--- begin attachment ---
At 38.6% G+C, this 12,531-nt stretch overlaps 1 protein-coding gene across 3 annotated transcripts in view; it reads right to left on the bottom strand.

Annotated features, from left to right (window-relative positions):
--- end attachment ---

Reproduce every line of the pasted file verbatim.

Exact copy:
At 38.6% G+C, this 12,531-nt stretch overlaps 1 protein-coding gene across 3 annotated transcripts in view; it reads right to left on the bottom strand.

Annotated features, from left to right (window-relative positions):